A stroke-like presentation due to balo concentric sclerosis (2018)

Type of publication:
Conference abstract

Author(s):
*Albuidair A.

Citation:
European Stroke Journal; May 2018; vol. 3, Supp 1

Abstract:
Background and Aims: A young woman presented with a ‘stroke like’ episode subsequently found to be due to a rare form of multiple sclerosis, Balo concentric sclerosis (BCS). Method: A literature search was conducted (5/ 1/2018) using the key words: ‘Balo concentric sclerosis ‘ and ‘Stroke ‘ finding only 30 PUbMed and 5 Medline references respectively. Few case reports exist of such a presentation. Results: The Hungarian neuropathologist Josef Balo published a case report in 1928 of a young man with a new hemiparesis who was found at autopsy to have lesions described as encephalitis periaxialis concerntrica. With the advent of MRI, imaging characteristically shows an onion ring or whorled appearance. Recently it has been classified to lie within the spectrum of atypical idiopathic inflammatory demyelinating disorders, and practically is considered as a form of relapsing-remitting MS. It is more common in Chinese and Filipino populations with an estimated 2:1 female predilection with on-going uncertainty as to the relative role of genetic or environmental predespositions. We describe a 33 year old lady presenting acutely with left arm heaviness, incoordination and paraesthesia. She had no vascular risk factors and no relevant past medical or family history. MRI confirmed a classical BCS ringed lesion within the white matter of the right frontal gyrus, Lumbar puncture showed raised lymphocytes and oligoclonal bands. Conclusion: Stroke-like presentations are not uncommonly found to be due to MS but rarely of the atypical BCS type. BCS shows a characteristic onion ring appearance on MRI.

Validating the portal population of the United Kingdom Multiple Sclerosis Register (2018)

Type of publication:
Journal article

Author(s):
Middleton R.M.; Rodgers W.J.; Akbari A.; Tuite-Dalton K.; Lockhart-Jones H.; Griffiths D.; Noble D.G.; Jones K.H.; Ford D.V.; Chataway J.; Schmierer K.; Rog D.; Galea I.; Al-Din A.; Craner M.; Evangelou N.; Harman P.; Harrower T.; Hobart J.; Husseyin H.; Kasti M.; Kipps C.; McDonnell G.; *Owen C.; Pearson O.; Rashid W.; Wilson H.

Citation:
Multiple Sclerosis and Related Disorders; Aug 2018; vol. 24 ; p. 3-10

Abstract:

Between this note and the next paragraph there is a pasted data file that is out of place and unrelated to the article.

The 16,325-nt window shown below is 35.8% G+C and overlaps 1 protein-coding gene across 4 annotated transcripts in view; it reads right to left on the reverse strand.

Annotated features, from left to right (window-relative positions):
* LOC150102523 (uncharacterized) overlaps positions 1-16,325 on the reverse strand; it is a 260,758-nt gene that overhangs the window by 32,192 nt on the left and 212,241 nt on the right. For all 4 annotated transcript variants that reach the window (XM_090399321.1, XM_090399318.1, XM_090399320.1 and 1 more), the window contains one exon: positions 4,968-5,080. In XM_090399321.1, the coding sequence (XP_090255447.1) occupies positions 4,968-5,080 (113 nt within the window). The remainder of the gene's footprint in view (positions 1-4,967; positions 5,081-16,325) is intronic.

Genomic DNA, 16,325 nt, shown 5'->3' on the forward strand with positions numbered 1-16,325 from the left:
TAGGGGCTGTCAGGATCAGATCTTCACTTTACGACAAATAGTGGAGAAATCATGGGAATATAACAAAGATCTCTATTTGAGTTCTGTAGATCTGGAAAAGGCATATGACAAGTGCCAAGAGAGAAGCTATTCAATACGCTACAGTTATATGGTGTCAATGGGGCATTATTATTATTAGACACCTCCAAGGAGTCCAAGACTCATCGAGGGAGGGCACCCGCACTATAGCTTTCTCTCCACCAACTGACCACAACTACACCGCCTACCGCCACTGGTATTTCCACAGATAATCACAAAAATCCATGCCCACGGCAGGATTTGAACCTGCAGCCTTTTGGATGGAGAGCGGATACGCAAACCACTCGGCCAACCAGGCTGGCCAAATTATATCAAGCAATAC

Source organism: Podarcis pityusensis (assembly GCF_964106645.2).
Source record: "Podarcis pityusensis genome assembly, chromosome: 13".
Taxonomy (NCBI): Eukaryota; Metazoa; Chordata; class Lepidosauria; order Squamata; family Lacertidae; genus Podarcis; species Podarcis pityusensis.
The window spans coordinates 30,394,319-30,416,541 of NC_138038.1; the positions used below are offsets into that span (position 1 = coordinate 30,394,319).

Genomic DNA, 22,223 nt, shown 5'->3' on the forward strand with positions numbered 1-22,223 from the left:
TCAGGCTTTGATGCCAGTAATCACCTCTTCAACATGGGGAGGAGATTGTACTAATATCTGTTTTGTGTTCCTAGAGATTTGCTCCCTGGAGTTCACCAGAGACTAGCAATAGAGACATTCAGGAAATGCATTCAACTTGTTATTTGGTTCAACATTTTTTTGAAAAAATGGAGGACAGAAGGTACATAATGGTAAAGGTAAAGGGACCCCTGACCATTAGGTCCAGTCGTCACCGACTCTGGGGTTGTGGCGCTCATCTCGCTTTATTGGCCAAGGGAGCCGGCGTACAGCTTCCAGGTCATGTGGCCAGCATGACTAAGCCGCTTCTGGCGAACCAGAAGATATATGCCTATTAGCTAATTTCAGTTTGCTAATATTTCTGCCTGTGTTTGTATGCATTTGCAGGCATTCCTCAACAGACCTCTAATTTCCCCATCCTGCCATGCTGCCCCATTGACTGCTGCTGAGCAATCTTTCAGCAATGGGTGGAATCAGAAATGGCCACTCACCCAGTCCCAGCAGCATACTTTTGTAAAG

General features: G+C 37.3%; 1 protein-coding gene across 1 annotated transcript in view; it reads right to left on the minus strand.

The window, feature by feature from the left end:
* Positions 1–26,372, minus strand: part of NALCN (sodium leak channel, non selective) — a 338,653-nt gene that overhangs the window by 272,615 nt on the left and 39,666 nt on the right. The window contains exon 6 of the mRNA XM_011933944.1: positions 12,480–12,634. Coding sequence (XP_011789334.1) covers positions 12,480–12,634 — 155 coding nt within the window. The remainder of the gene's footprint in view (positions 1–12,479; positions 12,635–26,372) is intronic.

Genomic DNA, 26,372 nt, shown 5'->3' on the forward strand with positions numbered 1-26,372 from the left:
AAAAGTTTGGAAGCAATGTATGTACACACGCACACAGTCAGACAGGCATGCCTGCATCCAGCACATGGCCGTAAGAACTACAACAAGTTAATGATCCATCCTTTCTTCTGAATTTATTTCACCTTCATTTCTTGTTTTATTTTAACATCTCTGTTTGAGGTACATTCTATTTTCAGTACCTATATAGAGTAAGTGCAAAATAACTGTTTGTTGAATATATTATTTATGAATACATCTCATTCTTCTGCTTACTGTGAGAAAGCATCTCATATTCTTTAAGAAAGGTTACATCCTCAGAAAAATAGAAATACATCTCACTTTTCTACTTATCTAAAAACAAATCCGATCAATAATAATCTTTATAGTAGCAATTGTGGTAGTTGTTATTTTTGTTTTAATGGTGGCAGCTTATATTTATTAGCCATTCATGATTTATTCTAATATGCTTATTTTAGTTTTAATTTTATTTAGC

The UK Multiple Sclerosis Register (UKMSR) is a large cohort study designed to capture ‘real world’ information about living with multiple sclerosis (MS) in the UK from diverse sources. The primary source of data is directly from people with Multiple Sclerosis (pwMS) captured by longitudinal questionnaires via an internet portal. This population’s diagnosis of MS is self-reported and therefore unverified. The second data source is clinical data which is captured from MS Specialist Treatment centres across the UK. This includes a clinically confirmed diagnosis of MS (by Macdonald criteria) for consented patients. A proportion of the internet population have also been consented at their hospital making comparisons possible. This dataset is called the ‘linked dataset’. The purpose of this paper is to examine the characteristics of the three datasets: the selfreported portal data, clinical data and linked data, in order to assess the validity of the self-reported portal data. The internet (n = 11,021) and clinical (n = 3,003) populations were studied for key shared characteristics. We found them to be closely matched for mean age at diagnosis (clinical = 37.39, portal = 39.28) and gender ratio (female %, portal = 73.1, clinical = 75.2). The Two Sample Kolmogorov-Smirnov test was for the continuous variables to examine is they were drawn from the same distribution. The null hypothesis was rejected only for age at diagnosis (D = 0.078, p < 0.01). The populations therefore, were drawn from different distributions, as there are more patients with relapsing disease in the clinical cohort. In all other analyses performed, the populations were shown to be drawn from the same distribution. Our analysis has shown that the UKMSR portal population is highly analogous to the entirely clinical (validated) population. This supports the validity of the self-reported diagnosis and therefore that the portal population can be utilised as a viable and valid cohort of people with Multiple Sclerosis for study.